Top 25 Greatest Orange County Bands of All Time: 5-1

5. Thrice

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Most teenagers who strapped on a guitar during the beginning of the second Bush administration could can easily call out Thrice as an inspiration for the angry, distorted racket they created in their parent's garage. Knowing what concrete influence their music had on scores of current local bands--throngs of amazing acts from the last ten years who couldn't make this list--warrants them a high place on the countdown. Early records like Identity Crisis and Illusion of Safety represented an unmistakeable change of the guard for the OC music scene. You couldn't call their music punk, you couldn't call it hardcore or even post-hardcore. But you could call it angry, imaginative and at times even meditative. They were one of the first modern bands to really pull all of that off in  a way that didn't sound like reheated tough guy hardcore from the decade prior. This was new. Despite their current indefinite hiatus (three years, we're calling it!), the ability to walk away with 14 years, eight releases and countless tours and the original lineup created a collective, hometown spirit that manifested in roaring fashion during this years run of farewell shows. One important thing to note is the growth and maturity in the band's sound on their last album, Major/Minor that gave us hope that Thrice is the kind of band who is able to take a one-of-a-kind savage sound and allow it to age gracefully.

See Also:
*Top 25 Greatest OC Bands of All Time: 25-15
*Top 25 Greatest OC Bands of All Time: 14-6
*The World Famous Doll Hut Closes it's Doors...Again. This Time For Good

4.  Tim Buckley

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Tim Buckley was the definition of creativity. He could voyage into fresh territories whenever he picked up an instrument, blend every noteworthy style into one homogeneous form, and keep things funky even when they were at their most bizarre. Jazz, funk, folk, soul, pop -- nothing was incapable of mastering. Buckley didn't come to California until his adolescent years, but it was here in Orange County that he honed his diverse talents and built his career. He met his first wife Mary Guibert -- who would later give birth to his son, singer-songwriter Jeff Buckley -- while attending Loara High School in Anaheim. And, around the time he finished his two-week stint at Fullerton College, he became a part of the burgeoning music scene of 60's era Orange County. As a young twentysomething, Buckley was part of a group of progressive, boundary-breaking folk artists dubbed The Orange County Three (along with Steve Noonan and Jackson Browne), and went on to release more classic and influential bodies of work than any of his local peers. Unfortunately, Buckley never managed to make it to his thirties, but like many other artists who passed away before their time, he managed to forever cement himself as a visionary and an untouchable figure in music.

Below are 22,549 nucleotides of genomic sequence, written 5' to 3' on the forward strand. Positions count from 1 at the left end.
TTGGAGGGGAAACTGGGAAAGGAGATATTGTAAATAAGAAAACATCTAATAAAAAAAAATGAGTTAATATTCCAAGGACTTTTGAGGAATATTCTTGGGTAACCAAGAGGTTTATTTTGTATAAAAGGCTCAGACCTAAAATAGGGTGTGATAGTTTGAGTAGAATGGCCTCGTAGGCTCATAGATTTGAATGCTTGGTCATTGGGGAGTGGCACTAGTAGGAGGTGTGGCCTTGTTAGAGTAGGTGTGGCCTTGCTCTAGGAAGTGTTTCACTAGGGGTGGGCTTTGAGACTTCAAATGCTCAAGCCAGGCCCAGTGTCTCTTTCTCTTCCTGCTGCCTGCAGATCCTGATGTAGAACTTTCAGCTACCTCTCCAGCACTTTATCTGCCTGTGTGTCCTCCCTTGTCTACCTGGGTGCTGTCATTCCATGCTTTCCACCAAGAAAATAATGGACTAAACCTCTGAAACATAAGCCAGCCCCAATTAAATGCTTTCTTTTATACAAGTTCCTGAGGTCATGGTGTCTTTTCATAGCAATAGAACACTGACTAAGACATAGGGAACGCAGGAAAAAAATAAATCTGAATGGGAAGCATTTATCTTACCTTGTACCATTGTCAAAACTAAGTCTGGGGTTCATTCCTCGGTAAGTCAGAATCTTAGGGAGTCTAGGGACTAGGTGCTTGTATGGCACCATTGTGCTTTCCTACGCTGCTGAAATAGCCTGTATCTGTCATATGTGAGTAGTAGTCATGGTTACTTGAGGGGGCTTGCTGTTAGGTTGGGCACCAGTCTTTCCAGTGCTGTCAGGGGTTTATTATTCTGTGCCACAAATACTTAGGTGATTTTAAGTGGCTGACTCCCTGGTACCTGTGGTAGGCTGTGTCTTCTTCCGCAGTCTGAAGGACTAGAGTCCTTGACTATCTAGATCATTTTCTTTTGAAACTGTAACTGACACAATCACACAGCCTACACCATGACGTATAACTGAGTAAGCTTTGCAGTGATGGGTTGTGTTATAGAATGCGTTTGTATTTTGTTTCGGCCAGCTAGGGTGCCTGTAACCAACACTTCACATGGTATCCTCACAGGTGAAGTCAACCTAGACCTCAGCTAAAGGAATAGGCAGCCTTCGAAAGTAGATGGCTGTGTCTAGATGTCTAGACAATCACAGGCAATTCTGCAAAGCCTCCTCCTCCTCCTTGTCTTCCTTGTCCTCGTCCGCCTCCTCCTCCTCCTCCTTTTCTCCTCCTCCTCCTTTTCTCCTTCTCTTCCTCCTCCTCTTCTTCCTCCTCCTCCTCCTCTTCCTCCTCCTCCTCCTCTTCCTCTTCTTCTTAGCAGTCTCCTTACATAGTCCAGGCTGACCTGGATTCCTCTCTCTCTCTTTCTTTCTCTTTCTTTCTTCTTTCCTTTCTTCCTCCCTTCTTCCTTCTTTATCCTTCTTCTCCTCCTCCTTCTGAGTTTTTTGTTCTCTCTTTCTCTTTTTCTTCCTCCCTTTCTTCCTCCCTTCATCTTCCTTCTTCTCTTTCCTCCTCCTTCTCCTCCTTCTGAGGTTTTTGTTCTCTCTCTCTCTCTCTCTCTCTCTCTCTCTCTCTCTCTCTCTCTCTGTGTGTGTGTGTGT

3. The Adolescents

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The Adolescents only need one reason to be on this list--we like to call it the "blue" album.  Though there's no denying the greatness of the releases that followed, this 1981 LP  is an indisputable classic (see tracks like "Amoeba," "Wrecking Crew" and their signature anthem "Kids of the Black Hole," for proof). It created a blueprint for OC (and beyond!) punk that has become part of any local punk's DNA. In the beginning Tony Cadena was merely following his impulse  to sound like Darby Crash. Ultimately, what he did was ultimately inspire countless kids who shredded their vocal chords trying to sound like Tony Cadena. With a sizable, rotating roster and three reunions under their belt since their original hiatus in 1985, it appears there's no way we're ever getting rid of these guys. To this day, all of their recent reunion shows exhibit signs of a band who are polished, mature, and as tight as they were when still in high school in Fullerton--playing shows with Black Flag and partying with she-males at Geza X's house. If not the definitive OC band, they're still everything gone wrong about growing up in the 714.



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13 comments
Kleine Bar
Kleine Bar

Agree with post from joey Rodriguez .

Joe Rivello
Joe Rivello

fuck No Doubt, Sublime and The Offspring NEEDED to be the Top 5

Logan Smith
Logan Smith

I'm kind of confused as to why the hell Thrice is number 5 and you didn't just make all 25 of the bands on the list Thrice.

Aaron Gerding
Aaron Gerding

i would have had the Vandals and Manic Hispanic higher. And Sublime #1

Chazzy Hunter
Chazzy Hunter

No Doubt #2 and Social D #1, that's about how I would of had it too.

TheRefriedMexican
TheRefriedMexican

Where's legendary War? Where's Snoop Dogg? In case you did not know they also hail from the same city Sublime called home. Or does funk and rap just not carry as much weight in your mind?

peyoteplayers
peyoteplayers

 @TheRefriedMexican When we do a "Greatest OC rappers" we'll send you a note and you can leap to our defense when all the LB folks "remind us" that he's from Long Beach and not OC (even though he lives in Diamond Bar, but whatevs). If you spend more time on this blog, the answer to your third question will become apparent. War? Sure, we love "The World Is a Ghetto" as much as the next blog. When you make your own version of this list on tumblr, be sure to add them. We'll roast your ass in the comments section if you don't.

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